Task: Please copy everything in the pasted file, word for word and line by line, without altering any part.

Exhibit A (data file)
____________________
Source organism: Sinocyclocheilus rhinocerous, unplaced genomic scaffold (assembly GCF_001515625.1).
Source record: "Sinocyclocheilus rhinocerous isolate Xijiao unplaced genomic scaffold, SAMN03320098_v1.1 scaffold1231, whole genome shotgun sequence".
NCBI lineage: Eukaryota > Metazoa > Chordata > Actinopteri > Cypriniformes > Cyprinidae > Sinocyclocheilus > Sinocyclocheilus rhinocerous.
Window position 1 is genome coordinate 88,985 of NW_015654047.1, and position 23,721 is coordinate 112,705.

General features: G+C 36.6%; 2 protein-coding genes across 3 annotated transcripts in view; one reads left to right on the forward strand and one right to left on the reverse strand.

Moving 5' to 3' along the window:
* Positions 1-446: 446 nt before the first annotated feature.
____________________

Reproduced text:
Source organism: Sinocyclocheilus rhinocerous, unplaced genomic scaffold (assembly GCF_001515625.1).
Source record: "Sinocyclocheilus rhinocerous isolate Xijiao unplaced genomic scaffold, SAMN03320098_v1.1 scaffold1231, whole genome shotgun sequence".
NCBI lineage: Eukaryota > Metazoa > Chordata > Actinopteri > Cypriniformes > Cyprinidae > Sinocyclocheilus > Sinocyclocheilus rhinocerous.
Window position 1 is genome coordinate 88,985 of NW_015654047.1, and position 23,721 is coordinate 112,705.

General features: G+C 36.6%; 2 protein-coding genes across 3 annotated transcripts in view; one reads left to right on the forward strand and one right to left on the reverse strand.

Moving 5' to 3' along the window:
* Positions 1-446: 446 nt before the first annotated feature.